Innovate Motorsports ST-12 User Manual

Page 21

background image


Most modern EFI systems have trigger wheels that create reference pulses through a hall effect or
variable reluctance sensor. These trigger wheels look like toothed gears with one or two teeth missing
(some instead have extra teeth).
Some systems also have only a single magnetic trigger reference from the flywheel or balancer and use
the starter ring gear to provide extra pulses. The extra pulses are needed by the ECU to determine the
exact crank angle when to fire the sparks for the different cylinders.
The ST-12 is not concerned with firing multiple cylinders, but only with the timing of one cylinder (typically
cylinder 1). Therefore it does not need the additional pulses, but can identify the reference trigger from

Another concern is the “phase” of the pulses. The timing can be measured either from the rising or falling
edges of the spark pulse to the rising or falling edges of the reference pulse. Which pulse edge for each
has to be known to allow accurate measurement. Very often this can be only determined by trial and
error. This means you have to go through all four possible combinations until you measure the correct
advance, verified with a timing light.
For this reason the use of the inductive clamp as RPM source is NOT recommended for spark advance
measurement, because it’s phase is indetermined can changes depending on which way around you use
the clamp.

For example if the source for the spark pulse is the negative side of the ignition coil (inductive ignition),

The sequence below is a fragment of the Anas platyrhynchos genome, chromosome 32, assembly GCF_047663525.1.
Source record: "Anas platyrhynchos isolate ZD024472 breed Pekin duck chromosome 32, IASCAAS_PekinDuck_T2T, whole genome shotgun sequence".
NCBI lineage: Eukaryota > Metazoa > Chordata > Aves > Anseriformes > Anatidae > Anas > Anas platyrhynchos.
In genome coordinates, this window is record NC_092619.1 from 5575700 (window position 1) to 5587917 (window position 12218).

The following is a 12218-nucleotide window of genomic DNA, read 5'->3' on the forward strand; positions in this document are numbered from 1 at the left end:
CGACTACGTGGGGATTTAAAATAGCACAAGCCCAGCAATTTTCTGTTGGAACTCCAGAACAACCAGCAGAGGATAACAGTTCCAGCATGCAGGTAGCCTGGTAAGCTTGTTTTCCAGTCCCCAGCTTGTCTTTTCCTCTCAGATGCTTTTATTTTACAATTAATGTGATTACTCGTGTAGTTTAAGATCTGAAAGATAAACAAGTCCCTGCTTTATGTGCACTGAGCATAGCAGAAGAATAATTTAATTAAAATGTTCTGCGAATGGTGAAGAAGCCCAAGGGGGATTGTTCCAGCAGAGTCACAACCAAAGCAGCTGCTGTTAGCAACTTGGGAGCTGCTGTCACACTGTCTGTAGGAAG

the negative side of the coil goes to ground (negative edge of pulse) to charge the coil. When the coil
discharges (spark happens) the voltage rises to several hundred volts and then returns to 12V. In this
case the spark pulse would use the rising edge.

The same is true for the trigger pulse from the trigger wheel. Depending on the sensor used, the output
pulses can be negative or positive. This can either be found out with an oscilloscope or by programming
the ST-12 for one way or the other and finding out which is the correct one.
The tryout should be done at different RPMs, because under some circumstances you could get a correct
reading at idle, but a shift at a different RPM.

Variable reluctance sensors cannot be read by the ST-12. VR sensors do not output a clean pulse,
but a short wave, whose 0 Volt crossover is measured. The wave amplitude is dependent on RPM
and sensor. For these applications a special VR amplifier like the LM1815 needs to be used.

Example voltage trace of a VR sensor output:

Example output of a VR sensor amplifier: